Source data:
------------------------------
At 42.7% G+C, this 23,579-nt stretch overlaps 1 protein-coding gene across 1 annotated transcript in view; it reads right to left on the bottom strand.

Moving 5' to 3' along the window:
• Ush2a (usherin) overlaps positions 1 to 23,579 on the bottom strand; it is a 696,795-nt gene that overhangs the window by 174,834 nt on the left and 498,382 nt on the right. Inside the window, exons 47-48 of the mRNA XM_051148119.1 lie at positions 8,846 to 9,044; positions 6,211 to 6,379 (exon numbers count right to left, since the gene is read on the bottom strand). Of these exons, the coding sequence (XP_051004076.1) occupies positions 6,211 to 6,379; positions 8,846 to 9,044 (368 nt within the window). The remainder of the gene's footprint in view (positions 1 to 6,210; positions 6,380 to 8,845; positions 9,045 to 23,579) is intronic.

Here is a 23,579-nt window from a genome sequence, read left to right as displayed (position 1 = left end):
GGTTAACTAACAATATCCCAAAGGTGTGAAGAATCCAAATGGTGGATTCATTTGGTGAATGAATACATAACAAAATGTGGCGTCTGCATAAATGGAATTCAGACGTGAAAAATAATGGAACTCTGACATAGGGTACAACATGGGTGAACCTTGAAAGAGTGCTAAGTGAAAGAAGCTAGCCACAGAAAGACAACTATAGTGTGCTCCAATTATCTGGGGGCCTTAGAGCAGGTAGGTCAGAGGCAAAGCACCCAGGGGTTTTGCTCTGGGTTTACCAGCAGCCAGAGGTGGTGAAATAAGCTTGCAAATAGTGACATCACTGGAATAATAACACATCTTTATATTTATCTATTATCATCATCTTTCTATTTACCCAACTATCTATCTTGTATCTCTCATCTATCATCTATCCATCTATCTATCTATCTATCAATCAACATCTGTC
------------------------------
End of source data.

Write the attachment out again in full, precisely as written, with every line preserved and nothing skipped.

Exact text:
At 42.7% G+C, this 23,579-nt stretch overlaps 1 protein-coding gene across 1 annotated transcript in view; it reads right to left on the bottom strand.

Moving 5' to 3' along the window:
• Ush2a (usherin) overlaps positions 1 to 23,579 on the bottom strand; it is a 696,795-nt gene that overhangs the window by 174,834 nt on the left and 498,382 nt on the right. Inside the window, exons 47-48 of the mRNA XM_051148119.1 lie at positions 8,846 to 9,044; positions 6,211 to 6,379 (exon numbers count right to left, since the gene is read on the bottom strand). Of these exons, the coding sequence (XP_051004076.1) occupies positions 6,211 to 6,379; positions 8,846 to 9,044 (368 nt within the window). The remainder of the gene's footprint in view (positions 1 to 6,210; positions 6,380 to 8,845; positions 9,045 to 23,579) is intronic.

Here is a 23,579-nt window from a genome sequence, read left to right as displayed (position 1 = left end):
GGTTAACTAACAATATCCCAAAGGTGTGAAGAATCCAAATGGTGGATTCATTTGGTGAATGAATACATAACAAAATGTGGCGTCTGCATAAATGGAATTCAGACGTGAAAAATAATGGAACTCTGACATAGGGTACAACATGGGTGAACCTTGAAAGAGTGCTAAGTGAAAGAAGCTAGCCACAGAAAGACAACTATAGTGTGCTCCAATTATCTGGGGGCCTTAGAGCAGGTAGGTCAGAGGCAAAGCACCCAGGGGTTTTGCTCTGGGTTTACCAGCAGCCAGAGGTGGTGAAATAAGCTTGCAAATAGTGACATCACTGGAATAATAACACATCTTTATATTTATCTATTATCATCATCTTTCTATTTACCCAACTATCTATCTTGTATCTCTCATCTATCATCTATCCATCTATCTATCTATCTATCAATCAACATCTGTC